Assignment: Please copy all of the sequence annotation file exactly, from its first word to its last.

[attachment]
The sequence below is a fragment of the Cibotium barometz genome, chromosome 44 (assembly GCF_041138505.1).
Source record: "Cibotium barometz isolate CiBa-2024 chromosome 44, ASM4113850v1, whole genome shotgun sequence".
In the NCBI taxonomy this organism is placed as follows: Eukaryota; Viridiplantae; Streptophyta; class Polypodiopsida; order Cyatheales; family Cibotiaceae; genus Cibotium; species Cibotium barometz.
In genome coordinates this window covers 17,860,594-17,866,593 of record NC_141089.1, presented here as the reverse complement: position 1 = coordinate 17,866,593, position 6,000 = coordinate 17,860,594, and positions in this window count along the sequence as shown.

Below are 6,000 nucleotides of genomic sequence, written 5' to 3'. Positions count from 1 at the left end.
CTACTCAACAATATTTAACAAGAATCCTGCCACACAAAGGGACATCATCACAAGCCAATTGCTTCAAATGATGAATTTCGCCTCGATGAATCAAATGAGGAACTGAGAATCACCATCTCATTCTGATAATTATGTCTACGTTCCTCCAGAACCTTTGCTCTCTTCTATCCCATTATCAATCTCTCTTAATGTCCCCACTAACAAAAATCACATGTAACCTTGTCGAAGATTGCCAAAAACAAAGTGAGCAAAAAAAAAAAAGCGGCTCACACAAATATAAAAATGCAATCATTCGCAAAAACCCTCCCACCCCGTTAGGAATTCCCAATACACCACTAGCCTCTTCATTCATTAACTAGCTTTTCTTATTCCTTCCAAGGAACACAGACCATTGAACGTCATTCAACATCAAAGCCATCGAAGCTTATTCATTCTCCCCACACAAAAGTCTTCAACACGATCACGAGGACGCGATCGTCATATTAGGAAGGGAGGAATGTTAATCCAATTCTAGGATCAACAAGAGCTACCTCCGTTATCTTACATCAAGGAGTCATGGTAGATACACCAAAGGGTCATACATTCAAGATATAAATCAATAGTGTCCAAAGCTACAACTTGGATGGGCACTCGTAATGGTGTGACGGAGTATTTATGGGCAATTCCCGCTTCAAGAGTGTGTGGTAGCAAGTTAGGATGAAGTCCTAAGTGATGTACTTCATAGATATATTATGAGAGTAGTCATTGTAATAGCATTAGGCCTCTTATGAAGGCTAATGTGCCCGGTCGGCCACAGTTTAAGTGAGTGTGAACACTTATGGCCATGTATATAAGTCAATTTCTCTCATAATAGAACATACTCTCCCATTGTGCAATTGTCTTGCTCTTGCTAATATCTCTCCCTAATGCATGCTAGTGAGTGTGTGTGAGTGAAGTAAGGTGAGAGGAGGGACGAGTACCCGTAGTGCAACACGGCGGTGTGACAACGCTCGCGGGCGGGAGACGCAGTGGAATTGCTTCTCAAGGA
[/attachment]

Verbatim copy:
The sequence below is a fragment of the Cibotium barometz genome, chromosome 44 (assembly GCF_041138505.1).
Source record: "Cibotium barometz isolate CiBa-2024 chromosome 44, ASM4113850v1, whole genome shotgun sequence".
In the NCBI taxonomy this organism is placed as follows: Eukaryota; Viridiplantae; Streptophyta; class Polypodiopsida; order Cyatheales; family Cibotiaceae; genus Cibotium; species Cibotium barometz.
In genome coordinates this window covers 17,860,594-17,866,593 of record NC_141089.1, presented here as the reverse complement: position 1 = coordinate 17,866,593, position 6,000 = coordinate 17,860,594, and positions in this window count along the sequence as shown.

Below are 6,000 nucleotides of genomic sequence, written 5' to 3'. Positions count from 1 at the left end.
CTACTCAACAATATTTAACAAGAATCCTGCCACACAAAGGGACATCATCACAAGCCAATTGCTTCAAATGATGAATTTCGCCTCGATGAATCAAATGAGGAACTGAGAATCACCATCTCATTCTGATAATTATGTCTACGTTCCTCCAGAACCTTTGCTCTCTTCTATCCCATTATCAATCTCTCTTAATGTCCCCACTAACAAAAATCACATGTAACCTTGTCGAAGATTGCCAAAAACAAAGTGAGCAAAAAAAAAAAAGCGGCTCACACAAATATAAAAATGCAATCATTCGCAAAAACCCTCCCACCCCGTTAGGAATTCCCAATACACCACTAGCCTCTTCATTCATTAACTAGCTTTTCTTATTCCTTCCAAGGAACACAGACCATTGAACGTCATTCAACATCAAAGCCATCGAAGCTTATTCATTCTCCCCACACAAAAGTCTTCAACACGATCACGAGGACGCGATCGTCATATTAGGAAGGGAGGAATGTTAATCCAATTCTAGGATCAACAAGAGCTACCTCCGTTATCTTACATCAAGGAGTCATGGTAGATACACCAAAGGGTCATACATTCAAGATATAAATCAATAGTGTCCAAAGCTACAACTTGGATGGGCACTCGTAATGGTGTGACGGAGTATTTATGGGCAATTCCCGCTTCAAGAGTGTGTGGTAGCAAGTTAGGATGAAGTCCTAAGTGATGTACTTCATAGATATATTATGAGAGTAGTCATTGTAATAGCATTAGGCCTCTTATGAAGGCTAATGTGCCCGGTCGGCCACAGTTTAAGTGAGTGTGAACACTTATGGCCATGTATATAAGTCAATTTCTCTCATAATAGAACATACTCTCCCATTGTGCAATTGTCTTGCTCTTGCTAATATCTCTCCCTAATGCATGCTAGTGAGTGTGTGTGAGTGAAGTAAGGTGAGAGGAGGGACGAGTACCCGTAGTGCAACACGGCGGTGTGACAACGCTCGCGGGCGGGAGACGCAGTGGAATTGCTTCTCAAGGA